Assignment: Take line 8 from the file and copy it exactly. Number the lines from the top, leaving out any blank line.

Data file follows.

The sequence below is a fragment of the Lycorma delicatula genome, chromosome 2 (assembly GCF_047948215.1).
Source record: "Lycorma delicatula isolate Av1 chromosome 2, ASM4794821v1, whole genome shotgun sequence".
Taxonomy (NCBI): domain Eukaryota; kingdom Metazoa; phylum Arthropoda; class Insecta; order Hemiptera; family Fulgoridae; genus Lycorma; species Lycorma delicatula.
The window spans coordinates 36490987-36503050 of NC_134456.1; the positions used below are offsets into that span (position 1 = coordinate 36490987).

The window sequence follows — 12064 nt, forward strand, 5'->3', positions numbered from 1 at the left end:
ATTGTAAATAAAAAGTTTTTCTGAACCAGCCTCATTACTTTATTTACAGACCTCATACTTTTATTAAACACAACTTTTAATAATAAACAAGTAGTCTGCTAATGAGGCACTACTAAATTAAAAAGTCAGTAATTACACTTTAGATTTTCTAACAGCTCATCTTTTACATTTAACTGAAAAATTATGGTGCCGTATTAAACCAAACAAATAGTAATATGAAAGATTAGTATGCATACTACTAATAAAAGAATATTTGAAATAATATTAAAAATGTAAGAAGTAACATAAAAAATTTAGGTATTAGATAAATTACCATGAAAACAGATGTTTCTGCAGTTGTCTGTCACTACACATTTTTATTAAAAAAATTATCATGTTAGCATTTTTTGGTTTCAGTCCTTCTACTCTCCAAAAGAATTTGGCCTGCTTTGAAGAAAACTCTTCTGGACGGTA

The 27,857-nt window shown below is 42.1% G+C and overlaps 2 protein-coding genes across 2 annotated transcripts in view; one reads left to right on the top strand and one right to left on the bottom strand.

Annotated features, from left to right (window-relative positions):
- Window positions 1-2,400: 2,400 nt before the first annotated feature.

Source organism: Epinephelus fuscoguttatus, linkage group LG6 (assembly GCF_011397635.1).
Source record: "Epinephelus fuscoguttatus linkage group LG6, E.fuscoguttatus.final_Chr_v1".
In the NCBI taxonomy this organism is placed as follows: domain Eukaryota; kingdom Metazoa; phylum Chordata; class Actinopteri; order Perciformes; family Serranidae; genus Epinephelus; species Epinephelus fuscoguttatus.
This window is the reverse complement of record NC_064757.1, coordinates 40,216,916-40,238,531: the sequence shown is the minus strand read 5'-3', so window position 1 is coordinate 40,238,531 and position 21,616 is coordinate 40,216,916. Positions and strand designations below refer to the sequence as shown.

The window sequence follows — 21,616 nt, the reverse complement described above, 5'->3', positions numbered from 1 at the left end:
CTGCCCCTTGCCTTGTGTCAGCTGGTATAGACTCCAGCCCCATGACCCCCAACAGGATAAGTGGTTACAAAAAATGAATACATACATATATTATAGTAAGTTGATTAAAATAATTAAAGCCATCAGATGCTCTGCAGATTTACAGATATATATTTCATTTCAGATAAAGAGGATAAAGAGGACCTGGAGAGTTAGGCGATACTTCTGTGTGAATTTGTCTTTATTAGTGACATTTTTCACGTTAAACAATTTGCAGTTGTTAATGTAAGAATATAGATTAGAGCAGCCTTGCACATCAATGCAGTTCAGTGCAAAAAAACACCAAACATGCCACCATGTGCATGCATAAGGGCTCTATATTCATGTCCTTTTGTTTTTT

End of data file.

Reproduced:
Annotated features, from left to right (window-relative positions):